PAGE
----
In the light of my earlier post, but in a much lighter and more trivial vein, here's a piece I wrote aeons ago (though have revised in the light of the world wide wonder web...) It is more than a little influenced by the monologues of David Kossoff in a previous generation.

Lord, Do you have a minute?
I hope so, because I don't see how I'm going to fit you in between now and the New Year.
You know what it's like.
The first three weeks of December disappear almost as quickly as my money...

I hate shopping.
I particularly hate shopping at Christmas.
Lot's of people with no time...
Lot's to buy and none of it's for me...
Bells ringing all around, on cash registers, devouring my money...
Seven days a week almost 24 hours a day, the song goes on
Glory to God in the High Street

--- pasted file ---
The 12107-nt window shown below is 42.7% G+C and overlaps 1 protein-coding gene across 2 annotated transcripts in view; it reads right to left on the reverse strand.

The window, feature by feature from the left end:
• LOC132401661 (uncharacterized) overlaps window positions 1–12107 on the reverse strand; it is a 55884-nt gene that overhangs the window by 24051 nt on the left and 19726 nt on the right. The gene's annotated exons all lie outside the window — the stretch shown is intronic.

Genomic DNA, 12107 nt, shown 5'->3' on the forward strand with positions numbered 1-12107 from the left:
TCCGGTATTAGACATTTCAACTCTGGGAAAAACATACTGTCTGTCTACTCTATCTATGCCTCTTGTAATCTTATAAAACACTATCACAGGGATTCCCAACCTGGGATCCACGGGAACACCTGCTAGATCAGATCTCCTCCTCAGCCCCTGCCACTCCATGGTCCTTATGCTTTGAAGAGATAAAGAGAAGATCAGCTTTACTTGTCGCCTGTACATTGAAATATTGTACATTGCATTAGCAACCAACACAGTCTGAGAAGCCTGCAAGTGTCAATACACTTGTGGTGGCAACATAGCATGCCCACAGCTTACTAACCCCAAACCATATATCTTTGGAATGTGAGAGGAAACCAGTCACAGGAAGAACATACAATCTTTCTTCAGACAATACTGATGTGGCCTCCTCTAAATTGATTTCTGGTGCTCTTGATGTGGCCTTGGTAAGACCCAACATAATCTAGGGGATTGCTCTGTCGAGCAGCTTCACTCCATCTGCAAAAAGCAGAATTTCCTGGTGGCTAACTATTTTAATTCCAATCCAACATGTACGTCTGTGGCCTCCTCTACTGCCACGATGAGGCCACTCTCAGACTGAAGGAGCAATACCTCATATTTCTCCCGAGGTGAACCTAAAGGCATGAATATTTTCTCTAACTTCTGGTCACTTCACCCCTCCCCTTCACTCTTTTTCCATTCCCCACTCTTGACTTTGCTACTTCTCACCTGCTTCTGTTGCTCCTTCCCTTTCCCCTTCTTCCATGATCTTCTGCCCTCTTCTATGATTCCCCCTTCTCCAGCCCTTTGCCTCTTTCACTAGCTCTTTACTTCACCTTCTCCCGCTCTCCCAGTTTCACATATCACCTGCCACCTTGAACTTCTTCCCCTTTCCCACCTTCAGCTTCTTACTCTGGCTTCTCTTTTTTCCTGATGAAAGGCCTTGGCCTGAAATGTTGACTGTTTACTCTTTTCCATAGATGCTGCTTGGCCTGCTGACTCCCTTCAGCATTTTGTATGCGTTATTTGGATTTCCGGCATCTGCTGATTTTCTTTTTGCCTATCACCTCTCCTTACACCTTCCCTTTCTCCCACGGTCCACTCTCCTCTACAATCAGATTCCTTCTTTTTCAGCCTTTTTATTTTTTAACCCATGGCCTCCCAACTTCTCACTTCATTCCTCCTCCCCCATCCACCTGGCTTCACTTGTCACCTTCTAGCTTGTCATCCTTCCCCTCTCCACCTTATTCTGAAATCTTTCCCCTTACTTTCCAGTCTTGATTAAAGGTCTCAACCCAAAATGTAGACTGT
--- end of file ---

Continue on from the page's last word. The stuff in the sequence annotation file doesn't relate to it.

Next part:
And on earth, complete and utter chaos…

On every other street corner stands a Santa
In ill fitting red nylon suit and fake-fur trimmed wellies.
Wishing everyone a happy Christmas... Ho! Ho! Ho!
Shop at Woolies! Ho! Ho! Ho!
What a way to make a living!
I wonder if you need special qualifications to be a Santa?
A GNVQ in Ho-Ho-Hoing!

Its the same every year...
First there's the Christmas cards to buy... Charity of course...
This year I'm supporting Combat Cancer, the Hospice, Christian Aid
And a retired donkey's home in East Sussex...
And of course they're printed on recycled paper...
As is my wrapping paper...
Costs three times the price and looks like its been made
using potato prints & food dyes by a nursery school somewhere in the third world
But we've all got to do our bit...

After the cards are written and sent off...
Which you've no sooner done than you get one from someone you've forgotten...